Do people of opposing political parties believe in different facts? The mantra at the moment is that they do, because of media echo chambers, motivated reasoning, and ideological blindspots. But a more careful look reveals a different answer, with perhaps even more startling consequences. This week we follow two conservative Republicans who consumed a liberal newsfeed for two weeks, and we look at the empirical and philosophical problem of the way partisanship affects belief in facts. Guest voices include Janalee Tobias, Trent Loos, philosophers Daniel Wodak and Eric Schwitzgebel, and political scientist John G. Bullock.
Bonus content: Philosopher Daniel Wodak and I sit down to talk about media echo chambers, the risk of epistemic exploitation, and what to do about it.
(Transcript for Episode 10-ChamberofFacts)
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John G. Bullock, Political Scientist, Northwestern University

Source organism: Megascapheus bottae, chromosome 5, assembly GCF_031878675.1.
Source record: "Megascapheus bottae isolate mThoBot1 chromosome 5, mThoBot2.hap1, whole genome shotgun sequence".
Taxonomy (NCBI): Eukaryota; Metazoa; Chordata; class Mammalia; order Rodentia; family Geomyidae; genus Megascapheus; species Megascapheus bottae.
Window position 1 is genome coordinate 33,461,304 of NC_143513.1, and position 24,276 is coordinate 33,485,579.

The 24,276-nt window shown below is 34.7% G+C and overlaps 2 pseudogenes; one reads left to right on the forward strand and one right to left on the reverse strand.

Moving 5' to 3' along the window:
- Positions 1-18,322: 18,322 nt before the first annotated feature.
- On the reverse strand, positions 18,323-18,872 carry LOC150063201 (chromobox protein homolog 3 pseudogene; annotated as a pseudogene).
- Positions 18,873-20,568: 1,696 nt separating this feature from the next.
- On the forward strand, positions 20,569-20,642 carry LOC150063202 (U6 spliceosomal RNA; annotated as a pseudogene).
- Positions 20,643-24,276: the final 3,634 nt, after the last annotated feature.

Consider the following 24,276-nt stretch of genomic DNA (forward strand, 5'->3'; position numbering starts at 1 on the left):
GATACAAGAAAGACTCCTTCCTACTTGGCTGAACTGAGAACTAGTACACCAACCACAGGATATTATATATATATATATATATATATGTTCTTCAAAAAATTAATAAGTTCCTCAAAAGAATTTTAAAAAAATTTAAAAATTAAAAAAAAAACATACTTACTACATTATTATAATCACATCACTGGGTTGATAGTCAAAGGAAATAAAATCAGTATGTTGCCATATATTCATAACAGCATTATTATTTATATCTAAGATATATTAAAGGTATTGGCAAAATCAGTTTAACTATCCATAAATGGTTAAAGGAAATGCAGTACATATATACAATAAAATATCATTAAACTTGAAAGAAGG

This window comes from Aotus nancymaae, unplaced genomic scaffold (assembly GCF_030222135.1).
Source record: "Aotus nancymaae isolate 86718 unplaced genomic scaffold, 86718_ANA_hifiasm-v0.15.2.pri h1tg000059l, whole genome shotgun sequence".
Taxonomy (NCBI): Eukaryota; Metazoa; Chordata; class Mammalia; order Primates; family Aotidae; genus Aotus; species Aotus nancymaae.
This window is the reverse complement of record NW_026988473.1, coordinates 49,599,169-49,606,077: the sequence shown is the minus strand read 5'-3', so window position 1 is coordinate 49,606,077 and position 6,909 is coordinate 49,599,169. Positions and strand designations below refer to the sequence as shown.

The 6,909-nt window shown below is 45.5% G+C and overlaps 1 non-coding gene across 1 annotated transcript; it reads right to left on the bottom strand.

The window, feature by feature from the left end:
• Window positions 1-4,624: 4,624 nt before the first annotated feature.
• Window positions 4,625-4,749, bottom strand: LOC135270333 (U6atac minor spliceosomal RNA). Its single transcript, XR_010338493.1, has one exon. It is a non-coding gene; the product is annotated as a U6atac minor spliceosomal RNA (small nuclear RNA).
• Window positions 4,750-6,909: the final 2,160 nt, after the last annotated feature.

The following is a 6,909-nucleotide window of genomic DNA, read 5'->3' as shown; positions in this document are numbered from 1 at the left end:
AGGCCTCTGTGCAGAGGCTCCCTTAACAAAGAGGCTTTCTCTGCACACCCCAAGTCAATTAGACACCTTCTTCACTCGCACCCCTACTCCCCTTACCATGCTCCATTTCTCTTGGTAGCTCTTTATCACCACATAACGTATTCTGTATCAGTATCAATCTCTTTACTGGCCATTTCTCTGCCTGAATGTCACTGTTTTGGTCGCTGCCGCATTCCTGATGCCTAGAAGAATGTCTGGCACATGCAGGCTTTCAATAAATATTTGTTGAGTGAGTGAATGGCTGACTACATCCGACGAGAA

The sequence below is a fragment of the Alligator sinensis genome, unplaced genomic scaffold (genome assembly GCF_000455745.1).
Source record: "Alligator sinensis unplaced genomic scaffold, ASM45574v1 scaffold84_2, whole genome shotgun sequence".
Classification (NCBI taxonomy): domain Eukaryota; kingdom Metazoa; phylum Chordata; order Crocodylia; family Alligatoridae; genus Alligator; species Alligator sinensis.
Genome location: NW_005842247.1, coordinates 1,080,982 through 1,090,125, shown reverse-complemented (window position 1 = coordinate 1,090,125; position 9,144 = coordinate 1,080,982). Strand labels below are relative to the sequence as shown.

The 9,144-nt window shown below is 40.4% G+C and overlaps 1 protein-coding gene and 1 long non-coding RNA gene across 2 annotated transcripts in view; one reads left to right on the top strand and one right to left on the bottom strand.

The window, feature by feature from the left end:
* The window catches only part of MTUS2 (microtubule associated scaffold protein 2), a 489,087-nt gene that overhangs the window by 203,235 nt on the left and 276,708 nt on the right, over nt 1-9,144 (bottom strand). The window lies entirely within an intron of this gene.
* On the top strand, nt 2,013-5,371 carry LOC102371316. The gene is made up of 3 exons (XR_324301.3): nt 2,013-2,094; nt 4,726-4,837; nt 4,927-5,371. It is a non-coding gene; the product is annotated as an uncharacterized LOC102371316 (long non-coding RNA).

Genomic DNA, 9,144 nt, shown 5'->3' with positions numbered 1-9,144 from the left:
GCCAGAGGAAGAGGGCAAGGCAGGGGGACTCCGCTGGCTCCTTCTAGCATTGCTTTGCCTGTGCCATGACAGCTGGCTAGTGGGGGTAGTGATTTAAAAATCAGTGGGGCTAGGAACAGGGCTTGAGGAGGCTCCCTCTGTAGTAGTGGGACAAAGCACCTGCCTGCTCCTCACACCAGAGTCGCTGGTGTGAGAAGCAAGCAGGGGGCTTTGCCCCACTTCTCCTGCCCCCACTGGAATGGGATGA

“Misinformation or Expressive Responding: What an Inauguration Crowd can tell us about the source of misinformation in surveys” by Brian Schaffner (UMass Amherst) and Samantha Luks (YouGov).
Eric Schwitzgebel, Philosophy, UC Riverside.
Read Across the Aisle; an app to get you out of the echo chamber.
“Are We Loose Yet”, “Hammer and Damper”, “Union Hall Melody”, “The Record”, “Headlights, Mountain Road” by Blue Dot Sessions
“Claire de Lune” by Debussy and Podington Bear
“Machiner” by Kai Engel
“Cheap Suit” by Jason Staczek
“Waves” by Dana Boule
“Tractio” by Chad Crouch
“Wax” by Nctrn
“I’m going for a coffee” and “As I was saying” by Lee Rosevere